All of the electrical power that the alternator produces, to charge the battery and to power any of your Ford's electrical needs, passes thru' a single 80 or 100 Amp fuse! If this fuse is blown... the alternator could be working, but its output will never reach the battery or any accessory in or on the car that needs a steady voltage and amperage value.
So in this test step, you're going to verify that this fuse is OK on your Ford Escort (or Focus, Tracer, or 1.9L or 2.0L Ford vehicle). This is what you'll need to do:
The very first thing you need to do is to disconnect the negative battery cable terminal from the battery negative post. This is very important. Don't continue to the next step without first doing this.
After disconnecting the negative battery cable, turn on your multimeter and select Ohms mode.
Your Ford's alternator has only one big wire attached to it. This wire is attached with a nut. So, place your multimeter's RED test lead on the stud to which this wire is connected to. The arrow in the photo points to this stud.
With the BLACK multimeter test lead... probe the center of the battery positive post on your Ford's battery.
You'll get one of two results:
1.) If the 80 (or 100) Amp fuse, protecting this circuit, is blown... your multimeter will indicate a reading of OL (which means over limit).
2.) If the Inline Fusible Link (or fuse) is OK and not blown, your multimeter will register an Ohms reading of .5 Ohms or less.
OK, now that the testing part is done... let's take a look at what your results mean:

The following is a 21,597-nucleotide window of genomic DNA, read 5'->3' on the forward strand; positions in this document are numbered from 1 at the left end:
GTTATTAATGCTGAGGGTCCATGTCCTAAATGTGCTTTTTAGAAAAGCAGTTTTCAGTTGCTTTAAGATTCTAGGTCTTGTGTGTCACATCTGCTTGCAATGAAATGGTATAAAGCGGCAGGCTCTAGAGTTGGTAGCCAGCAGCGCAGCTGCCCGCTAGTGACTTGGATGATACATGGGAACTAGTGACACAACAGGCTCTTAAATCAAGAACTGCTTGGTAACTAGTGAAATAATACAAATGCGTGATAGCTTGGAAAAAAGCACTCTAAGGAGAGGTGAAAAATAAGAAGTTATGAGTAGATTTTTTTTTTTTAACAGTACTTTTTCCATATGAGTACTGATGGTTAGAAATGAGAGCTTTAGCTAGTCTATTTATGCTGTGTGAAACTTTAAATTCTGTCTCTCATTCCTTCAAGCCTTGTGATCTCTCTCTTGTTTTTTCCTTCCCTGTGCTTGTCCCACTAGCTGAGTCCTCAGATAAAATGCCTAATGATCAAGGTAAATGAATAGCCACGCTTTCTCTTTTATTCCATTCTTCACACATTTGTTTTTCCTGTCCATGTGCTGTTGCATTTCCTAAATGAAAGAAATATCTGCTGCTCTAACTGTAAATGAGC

CASE 1: Your multimeter registered .5 Ohms: This is good, since it indicates that the fuse protecting this circuit is OK and not blown.
If your Ford car is a Focus, an Escort, a Tracer... you can stop here and declare the alternator as BAD and replace it.
If your car is a Contour, a Mystique or a Cougar, then I sugges one last test. This last test to do also involves checking the condition of another fuse that's also located in the Engine Compartment Fuse Box. OK, for this test, go to TEST 3.
CASE 2: Your multimeter DID NOT register .5 Ohms, it registered OL: This result tells you that the fuse is blown and this will keep the alternator from charging the battery.
Replace the fuse and retest. Replacing the fuse should solve your No Charge Condition. You'll have to investigate the reason this Inline Fusible Link or fuse blew, since they don't go BAD for no particular reason.
You're probably wondering: So where's this 80 (or 100) amp fuse located at? Well, you'll need to consult your owner's manual (or a repair manual or a Google Search), but this fuse is always located in the Under Hood Fuse Box in the engine compartment.
This step test applies to Ford Contour and Mercury Mystique and Cougar only: Your Ford Contour or Mercury Mystique will have a dedicated alternator fuse that provides the Voltage Regulator on the alternator with 12 Volts which are needed so that the alternator will start charging the vehicle's battery.
This fuse is usually a 7.5 amp plastic blade type fuse and is located in the Engine Compartment Fuse Box. You may need to consult with your Owner's Manual once again if the fuses are not labeled.
Reconnect the battery to its negative battery cable, that you disconnected in the previous test.
Locate the alternator fuse, which will be located in the fuse box in the engine compartment.
Once you have located the fuse, remove it and check that it's not blown.
If it is blown, replace it with a new one and repeat TEST 1.
CASE 1: The fuse is NOT blown This is good and let's you know that the alternator has all of the power sources it needs to charge, since it isn't... this result also let's you know that the alternator is BAD and needs to be replaced.
CASE 2: The fuse IS blown, then please replace the fuse with another of the same amperage rating and start the car and check to see if the alternator is now charging the battery by repeating TEST 1.
“Some people see things that are and ask, Why? Some people dream of things that never were and ask, Why not? Some people have to go to work and don’t have time for all that.”